Un lector, Juan Fonseca, pregunta lo siguiente: ``La decision (de pagar), es acertada o no? Tiene asideros juridicos? Cree Ud. que el pais va a mejorar o se ira por el despenadero?'' Bueno, es posible dar varias respuestas contundentes aqui. Primero, la decision no es buena, es ilegal e injusta con el tenedor de bonos o el banco prestamista. La razon por la cual Correa creo una comision dirigida por su propio gobierno (no independiente ni negociada con los acreedores) para la evaluacion de criterios de la deuda ecuatoriana lo dice todo. Pero el problema es mas complejo -- es un primer paso para que en la region se creen comisiones similares que van a intentar repudiar acuerdos de deuda pasados. La segunda respuesta tiene que ver con la primera en el sentido que no sera dificil para los acreedores buscar argumentos juridicos para ser compensados. La verdad, podrian ser confiscados bienes ecuatorianos en el exterior, asi como cuentas bancarias y demas activos del gobierno. En realidad, el presidente Correa esta buscando una forma de renegociar algunos contratos de deuda (de pronto emitir deuda nueva en una restructuracion a tasas cupon mas bajas, o reconocer un valor facial a los tenedores de bonos del orden del 25 por ciento, etc.) Hay margen de negociacion en mi opinion. 

Finalmente, creo que esta decision va a llevar a una salida de capitales extranjeros del Ecuador y al aislamiento del pais en los mercados internacionales. Como lo dije anteriormente, la decisiond e Correa seguramente va a alimentar en paises con orientacion politica similar como Bolivia, Venezuela y Nicaragua  el deseo de no honrar sus deudas. Es claro que el pais que podria sufrir mas en ese contexto es Venezuela. Pero si Venezuela cae, otros paises como Colombia sufriran las consecuencias indirectas (Colombia es uno de los dos primeros socios comerciales de Venezuela.)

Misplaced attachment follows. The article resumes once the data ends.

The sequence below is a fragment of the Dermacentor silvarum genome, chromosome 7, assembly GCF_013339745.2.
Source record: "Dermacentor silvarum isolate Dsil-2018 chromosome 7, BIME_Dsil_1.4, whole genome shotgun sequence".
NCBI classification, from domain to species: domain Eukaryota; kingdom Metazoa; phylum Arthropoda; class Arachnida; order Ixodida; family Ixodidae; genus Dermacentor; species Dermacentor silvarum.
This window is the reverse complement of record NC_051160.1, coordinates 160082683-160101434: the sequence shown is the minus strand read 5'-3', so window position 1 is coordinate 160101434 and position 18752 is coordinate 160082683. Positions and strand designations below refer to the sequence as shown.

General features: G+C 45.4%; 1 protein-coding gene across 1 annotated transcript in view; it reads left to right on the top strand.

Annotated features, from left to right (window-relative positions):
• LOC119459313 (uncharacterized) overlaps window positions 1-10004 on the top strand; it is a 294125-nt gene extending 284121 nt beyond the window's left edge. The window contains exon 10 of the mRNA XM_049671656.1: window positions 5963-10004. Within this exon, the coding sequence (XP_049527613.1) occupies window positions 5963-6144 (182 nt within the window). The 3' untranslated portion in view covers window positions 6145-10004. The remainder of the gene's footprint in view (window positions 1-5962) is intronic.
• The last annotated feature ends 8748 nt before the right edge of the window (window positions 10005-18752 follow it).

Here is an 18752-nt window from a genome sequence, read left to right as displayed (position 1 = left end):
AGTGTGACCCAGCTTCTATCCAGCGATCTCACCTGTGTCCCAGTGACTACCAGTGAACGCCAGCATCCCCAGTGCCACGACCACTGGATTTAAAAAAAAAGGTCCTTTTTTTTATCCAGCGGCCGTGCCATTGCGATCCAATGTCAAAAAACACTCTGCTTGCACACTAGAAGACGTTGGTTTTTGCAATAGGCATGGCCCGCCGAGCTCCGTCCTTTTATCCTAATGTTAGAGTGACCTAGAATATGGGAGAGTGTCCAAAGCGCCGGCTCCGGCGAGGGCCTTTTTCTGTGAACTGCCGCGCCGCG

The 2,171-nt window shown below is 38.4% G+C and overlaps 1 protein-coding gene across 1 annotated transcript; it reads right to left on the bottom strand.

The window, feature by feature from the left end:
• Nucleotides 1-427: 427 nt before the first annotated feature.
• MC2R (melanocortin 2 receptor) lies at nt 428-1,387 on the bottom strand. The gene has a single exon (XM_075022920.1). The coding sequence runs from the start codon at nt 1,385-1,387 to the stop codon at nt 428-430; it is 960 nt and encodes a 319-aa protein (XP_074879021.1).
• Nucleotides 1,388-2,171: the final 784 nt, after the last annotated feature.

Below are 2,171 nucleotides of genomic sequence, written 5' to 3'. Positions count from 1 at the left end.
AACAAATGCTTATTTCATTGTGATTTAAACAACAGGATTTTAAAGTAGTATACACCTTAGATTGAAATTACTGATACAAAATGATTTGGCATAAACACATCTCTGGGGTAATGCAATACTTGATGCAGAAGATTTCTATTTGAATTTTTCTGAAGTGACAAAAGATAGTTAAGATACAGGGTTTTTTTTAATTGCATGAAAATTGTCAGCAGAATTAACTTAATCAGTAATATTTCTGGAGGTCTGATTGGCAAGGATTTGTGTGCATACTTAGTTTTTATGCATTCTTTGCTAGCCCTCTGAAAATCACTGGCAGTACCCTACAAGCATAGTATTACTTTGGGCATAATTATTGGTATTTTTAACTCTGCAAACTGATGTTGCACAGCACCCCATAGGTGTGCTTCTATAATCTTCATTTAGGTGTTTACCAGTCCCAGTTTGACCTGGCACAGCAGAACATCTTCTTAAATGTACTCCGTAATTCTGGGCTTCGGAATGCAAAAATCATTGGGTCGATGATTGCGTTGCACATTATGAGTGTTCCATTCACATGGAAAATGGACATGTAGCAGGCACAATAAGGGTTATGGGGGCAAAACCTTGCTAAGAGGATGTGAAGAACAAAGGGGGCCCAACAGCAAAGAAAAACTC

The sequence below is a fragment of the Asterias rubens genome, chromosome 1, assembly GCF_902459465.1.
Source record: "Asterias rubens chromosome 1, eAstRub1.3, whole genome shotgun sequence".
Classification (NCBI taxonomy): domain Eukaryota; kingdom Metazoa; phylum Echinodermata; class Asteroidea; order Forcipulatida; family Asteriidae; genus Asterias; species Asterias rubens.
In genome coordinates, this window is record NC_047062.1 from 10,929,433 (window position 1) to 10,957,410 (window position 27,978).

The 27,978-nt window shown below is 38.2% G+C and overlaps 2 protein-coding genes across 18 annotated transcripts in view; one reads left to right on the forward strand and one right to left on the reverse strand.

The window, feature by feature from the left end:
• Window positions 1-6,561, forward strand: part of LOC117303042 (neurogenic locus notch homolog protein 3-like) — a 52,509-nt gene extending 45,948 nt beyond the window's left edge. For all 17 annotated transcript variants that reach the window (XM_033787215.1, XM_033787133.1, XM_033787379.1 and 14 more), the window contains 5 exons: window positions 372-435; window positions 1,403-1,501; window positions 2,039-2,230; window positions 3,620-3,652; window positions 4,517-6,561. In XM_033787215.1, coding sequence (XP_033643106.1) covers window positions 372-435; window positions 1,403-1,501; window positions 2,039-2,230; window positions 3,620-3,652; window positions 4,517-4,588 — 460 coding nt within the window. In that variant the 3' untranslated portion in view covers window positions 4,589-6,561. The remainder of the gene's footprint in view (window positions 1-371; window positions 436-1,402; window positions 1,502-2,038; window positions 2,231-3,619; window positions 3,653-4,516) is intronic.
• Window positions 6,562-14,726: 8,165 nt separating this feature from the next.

Un lector llamado Darcy tambien escribio, pidiendo un poco mas de explicacion sobre el mercado de credit-default swaps (CDS) y la moratoria. Creo que lo que va a pasar aqui es que se van a testar diferentes formas de settlement entre los underwriters de esos contratos y los tenedores de CDS's. Puede ser en cash, como puede ser la eliminacion de las posiciones, en general existen un sinnumero de alternativas que seguramente van a ser estudiadas. Lo que es preciso es crear una regla de compensacion para futuras situaciones como esta. Eso no existe y es necesario hacerlo. Afortunadamente, el caso de Ecuador oferece riesgos limitados al mercado de CDS soberanos en Latinoamerica, porque el tamano de la deuda en bonos y de los contratos vigentes no es muy grande.